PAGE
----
Guido Geelen

Galerie Paul Andriesse

In his current show, sculptor Guido Geelen presents four new works (all Untitled, 1989). Although he has been experimenting with the use of typical ceramic materials, his results remain firmly based within a sculptural context. In structure, scale, and decoration, the new work seems to have little in common with the delicate and lavishly decorated pieces he showed last year; it is more austere and monumental. One of the works here is a stacked floor piece composed of modules identical in both size and outline. The whole effect is reminiscent of medieval architectural ornamentation. By its being placed on the floor, the piece distinctly resembles the remnants of buildings at an archeological site. The herbal and floral decorative patterning, however, is not carved in the clay, but more or less an accidental result of Geelen’s technique of module making. The pattern is created by putting tubes of clay in a mold. The tubes are extruded from a pug mill, a machine used by potters to mix and grind clay before throwing it on the wheel. Geelen controls the shapes of the extrusions by changing the profile on the outlet of the machine. For each module, he uses a different flower-shaped profile and then alternately puts straight and twisted layers of clay in the mold, both horizontally and vertically, thus creating a maximum of variety. The decorative effect is the unpredictable result of how each mold is layered with a particular profiled clay tube. Thus, 12 sections of the work are identical only in size and outline, not in content. With a minimum of change in the work’s basic forms, Geelen creates an abundant variety within each module or section of the structure as a whole.

A second piece is made by the same method, with the exception that each piece of clay is given a simple geometrical crosscut, such as a triangle, square, or a cross. The pieces are put in the mold in such a way as to recreate a crystalline structure. In its turn, each section is stacked to create a large irregular crystalline form. The entire piece is then covered with a platinum-based glaze and stamped with the inverse imprints of a piece of petrified industrial waste. The remaining two pieces look still more formal and monumental, in that the technique of stacking becomes the focus more than the layering of decorative elements. In one, the simplicity of the truncated cones, and in the other, the hourglass shapes and spheres, tend to deal only with repetition, giving the works a too simplistic, essentially formalist character; the serialist principle by which they are constructed is too easily conceived.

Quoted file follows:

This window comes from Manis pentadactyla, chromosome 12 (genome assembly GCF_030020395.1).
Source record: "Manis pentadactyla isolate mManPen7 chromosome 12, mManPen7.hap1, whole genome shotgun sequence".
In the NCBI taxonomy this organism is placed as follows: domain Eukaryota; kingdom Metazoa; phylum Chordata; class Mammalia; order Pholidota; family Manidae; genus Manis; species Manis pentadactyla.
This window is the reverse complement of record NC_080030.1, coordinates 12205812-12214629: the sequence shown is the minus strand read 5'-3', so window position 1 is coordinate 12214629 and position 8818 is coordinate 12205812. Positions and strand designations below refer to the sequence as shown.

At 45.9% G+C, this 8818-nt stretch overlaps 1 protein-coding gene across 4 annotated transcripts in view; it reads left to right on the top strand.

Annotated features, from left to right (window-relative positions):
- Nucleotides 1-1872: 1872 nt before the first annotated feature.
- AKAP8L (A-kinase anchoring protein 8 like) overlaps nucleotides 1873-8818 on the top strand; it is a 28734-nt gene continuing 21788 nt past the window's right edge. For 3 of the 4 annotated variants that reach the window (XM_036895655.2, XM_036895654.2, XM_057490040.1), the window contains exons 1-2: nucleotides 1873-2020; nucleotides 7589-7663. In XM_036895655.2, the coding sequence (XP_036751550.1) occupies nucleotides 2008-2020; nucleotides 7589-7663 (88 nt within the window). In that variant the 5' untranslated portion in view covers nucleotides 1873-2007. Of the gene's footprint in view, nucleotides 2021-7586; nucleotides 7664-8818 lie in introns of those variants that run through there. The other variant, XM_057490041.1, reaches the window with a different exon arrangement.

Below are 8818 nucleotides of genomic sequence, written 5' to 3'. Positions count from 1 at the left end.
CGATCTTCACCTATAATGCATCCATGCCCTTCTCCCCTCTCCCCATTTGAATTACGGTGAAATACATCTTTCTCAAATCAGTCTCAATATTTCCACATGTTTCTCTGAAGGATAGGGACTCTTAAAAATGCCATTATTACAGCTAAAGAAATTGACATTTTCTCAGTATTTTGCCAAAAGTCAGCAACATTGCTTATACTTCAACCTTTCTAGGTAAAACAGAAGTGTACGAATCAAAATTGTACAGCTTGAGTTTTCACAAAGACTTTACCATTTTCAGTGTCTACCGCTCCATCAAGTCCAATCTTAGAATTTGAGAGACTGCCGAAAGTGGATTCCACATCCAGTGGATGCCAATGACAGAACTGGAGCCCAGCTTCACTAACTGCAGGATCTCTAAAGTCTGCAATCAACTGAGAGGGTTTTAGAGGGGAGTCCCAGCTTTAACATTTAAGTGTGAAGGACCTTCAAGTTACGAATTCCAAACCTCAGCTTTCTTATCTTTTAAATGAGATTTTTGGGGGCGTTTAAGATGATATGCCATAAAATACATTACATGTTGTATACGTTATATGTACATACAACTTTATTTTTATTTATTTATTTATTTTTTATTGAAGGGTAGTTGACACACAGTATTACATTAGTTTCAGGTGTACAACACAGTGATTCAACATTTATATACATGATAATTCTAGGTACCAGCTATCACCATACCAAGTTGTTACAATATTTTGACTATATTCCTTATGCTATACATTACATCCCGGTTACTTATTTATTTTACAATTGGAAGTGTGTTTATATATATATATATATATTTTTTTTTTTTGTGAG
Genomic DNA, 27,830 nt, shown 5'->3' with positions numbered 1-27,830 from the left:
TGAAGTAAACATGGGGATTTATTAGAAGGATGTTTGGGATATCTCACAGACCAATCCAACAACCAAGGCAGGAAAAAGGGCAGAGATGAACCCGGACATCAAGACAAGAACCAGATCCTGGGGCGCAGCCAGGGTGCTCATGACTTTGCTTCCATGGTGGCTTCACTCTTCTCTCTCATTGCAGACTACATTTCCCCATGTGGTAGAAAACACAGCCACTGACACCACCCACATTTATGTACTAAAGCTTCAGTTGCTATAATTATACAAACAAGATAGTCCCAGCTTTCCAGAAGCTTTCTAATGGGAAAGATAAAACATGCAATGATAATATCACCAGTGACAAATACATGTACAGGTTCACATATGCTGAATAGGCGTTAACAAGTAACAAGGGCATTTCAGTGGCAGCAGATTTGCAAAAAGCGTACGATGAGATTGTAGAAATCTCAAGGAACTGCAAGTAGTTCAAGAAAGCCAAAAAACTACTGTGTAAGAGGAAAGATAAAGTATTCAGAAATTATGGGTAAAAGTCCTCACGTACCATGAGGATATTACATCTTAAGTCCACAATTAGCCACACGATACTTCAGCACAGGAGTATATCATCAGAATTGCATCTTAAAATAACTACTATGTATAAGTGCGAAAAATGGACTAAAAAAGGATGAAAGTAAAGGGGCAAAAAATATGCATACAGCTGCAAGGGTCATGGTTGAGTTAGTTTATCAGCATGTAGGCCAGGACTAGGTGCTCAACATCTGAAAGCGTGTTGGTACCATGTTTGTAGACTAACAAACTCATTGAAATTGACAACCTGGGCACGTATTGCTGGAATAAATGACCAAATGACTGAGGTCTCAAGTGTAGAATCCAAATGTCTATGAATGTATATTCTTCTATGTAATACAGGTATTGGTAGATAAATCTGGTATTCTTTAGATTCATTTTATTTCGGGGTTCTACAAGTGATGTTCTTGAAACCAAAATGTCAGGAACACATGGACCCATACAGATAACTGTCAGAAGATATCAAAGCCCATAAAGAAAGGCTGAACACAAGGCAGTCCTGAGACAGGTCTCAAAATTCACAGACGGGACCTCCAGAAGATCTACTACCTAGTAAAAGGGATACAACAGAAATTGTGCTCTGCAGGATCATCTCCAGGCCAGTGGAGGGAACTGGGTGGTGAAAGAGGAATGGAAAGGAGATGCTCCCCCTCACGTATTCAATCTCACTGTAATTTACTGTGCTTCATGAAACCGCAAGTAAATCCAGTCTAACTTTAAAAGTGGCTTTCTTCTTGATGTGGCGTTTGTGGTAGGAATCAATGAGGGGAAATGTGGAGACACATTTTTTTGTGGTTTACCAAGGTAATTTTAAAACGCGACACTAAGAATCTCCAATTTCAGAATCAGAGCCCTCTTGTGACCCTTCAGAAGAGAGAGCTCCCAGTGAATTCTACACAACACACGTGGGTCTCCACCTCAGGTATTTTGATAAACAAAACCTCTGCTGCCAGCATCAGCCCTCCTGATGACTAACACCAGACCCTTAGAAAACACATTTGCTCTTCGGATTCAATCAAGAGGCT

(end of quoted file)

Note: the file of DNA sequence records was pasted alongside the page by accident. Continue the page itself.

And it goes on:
Apart from his evidently experimental attitude toward clay as a sculptural material, Geelen reveals another idea that forms a link with his earlier work—the recurrent theme of the opposition of order and chaos. In the past, he mocked the consumer-oriented, traditional products of the ceramicist, such as flower vases, fruit bowls, and the like, by making bizarre objects with no functional use whatsoever. His objects were clad in patterns that the ceramics industry uses to adorn cups, saucers, and other homey paraphernalia—colorful images of flowers, butterflies, and cuddly animals. Other transfers parodied traditional Delft-ware decorations. The patterns were put on the pieces in such a chaotic manner as to defy the sensibility of the object. In his new body of work, the chaos exists from within. Yet a sense of order is the prevailing feature, in that all the pieces have an apparent repetitive structure of layered modular elements. These new works are a definite step toward a more mature and authentic individual style.

André Minnaar